Maharshi Veda Vyas con Easy to read Shri Brahma Samhita: with Sandhi-vichched (Hindi Edition)According to Vedic tradition, these “Hymns of Brahma” were recited or sung countless millennia ago by the first created being in the universe, just prior to the act of creation. What we now have as Brahma-samhita is, according to tradition, only one of a hundred chapters composing an epic work lost to humanity. The text here surfaced and entered calculable history early in the sixteenth century when it was discovered by a pilgrim exploring the manuscript library of an ancient temple in what is now Kerala state in South India.
The pilgrim who rescued Brahma-samhita from obscurity was Sri Caitanya Mahaprabhu—saint, mystic, religious reformer, and full incarnation of the Supreme Lord, Sri Krsna, descending into the present epoch for the salvation of all souls. After a southward journey from Puri (in Orissa State) that carried Him to holy places such as Sri Ranga-ksetra, Setubandha Ramesvara, and finally Kanyakumari (Cape Comorin), he turned northward and, traveling along the bank of the Payasvini River in Travancore state, reaches the temple of Adi-kesava, in Trivandrum district.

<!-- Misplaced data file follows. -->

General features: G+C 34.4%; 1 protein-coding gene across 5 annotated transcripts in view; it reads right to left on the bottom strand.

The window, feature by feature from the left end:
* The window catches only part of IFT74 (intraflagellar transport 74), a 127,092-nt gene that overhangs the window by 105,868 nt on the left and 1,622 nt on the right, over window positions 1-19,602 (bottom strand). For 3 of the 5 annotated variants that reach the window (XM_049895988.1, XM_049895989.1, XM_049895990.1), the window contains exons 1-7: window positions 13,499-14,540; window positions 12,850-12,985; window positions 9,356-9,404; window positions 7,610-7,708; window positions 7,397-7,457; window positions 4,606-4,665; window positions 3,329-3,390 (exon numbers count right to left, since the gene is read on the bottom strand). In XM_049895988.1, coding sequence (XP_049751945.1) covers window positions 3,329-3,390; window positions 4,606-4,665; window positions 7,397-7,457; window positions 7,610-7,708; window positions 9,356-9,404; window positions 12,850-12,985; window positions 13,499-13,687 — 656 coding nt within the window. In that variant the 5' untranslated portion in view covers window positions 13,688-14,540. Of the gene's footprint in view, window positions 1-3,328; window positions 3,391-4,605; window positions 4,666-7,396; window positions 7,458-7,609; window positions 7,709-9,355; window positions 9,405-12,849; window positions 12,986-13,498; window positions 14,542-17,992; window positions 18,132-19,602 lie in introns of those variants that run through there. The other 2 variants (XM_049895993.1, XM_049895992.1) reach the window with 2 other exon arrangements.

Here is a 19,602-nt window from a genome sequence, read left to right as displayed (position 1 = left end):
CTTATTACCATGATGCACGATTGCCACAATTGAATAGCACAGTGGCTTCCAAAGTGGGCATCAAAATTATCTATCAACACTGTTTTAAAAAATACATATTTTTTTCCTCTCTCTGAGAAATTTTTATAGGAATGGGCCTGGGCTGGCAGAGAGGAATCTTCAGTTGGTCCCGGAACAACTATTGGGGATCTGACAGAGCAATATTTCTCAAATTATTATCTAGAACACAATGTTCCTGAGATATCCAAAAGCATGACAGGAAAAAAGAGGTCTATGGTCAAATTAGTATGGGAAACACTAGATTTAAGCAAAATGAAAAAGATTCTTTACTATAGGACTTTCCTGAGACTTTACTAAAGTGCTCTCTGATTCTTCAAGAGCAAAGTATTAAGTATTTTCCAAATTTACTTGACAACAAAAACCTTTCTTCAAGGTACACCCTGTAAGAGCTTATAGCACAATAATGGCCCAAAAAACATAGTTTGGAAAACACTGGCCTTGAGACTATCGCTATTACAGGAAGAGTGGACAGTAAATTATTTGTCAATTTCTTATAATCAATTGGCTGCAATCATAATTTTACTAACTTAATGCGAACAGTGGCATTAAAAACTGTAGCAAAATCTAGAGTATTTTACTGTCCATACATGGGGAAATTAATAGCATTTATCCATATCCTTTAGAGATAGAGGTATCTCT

Upon beholding the holy image of Adi-kesava (Krsna) in the temple, Caitanya was overwhelmed with spiritual ecstasy, offered fervent prayers, and chanted and danced in rapture, a wondrous sight that was received with astonished appreciation by the devotees there. After discussing esoteric spiritual matters among some highly advanced devotees present, Sri Caitanya found “one chapter of the Brahma-samhita”.
“There is no scripture equal to the Brahma-samhita as far as the final spiritual conclusion is concerned,” exults Krsnadasa Kaviraja. “Indeed, that scripture is the supreme revelation of the glories of Lord Govinda, for it reveals the topmost knowledge about Him. Since all conclusions are briefly presented in Brahma-samhita, it is essential among all the Vaisnava literatures.”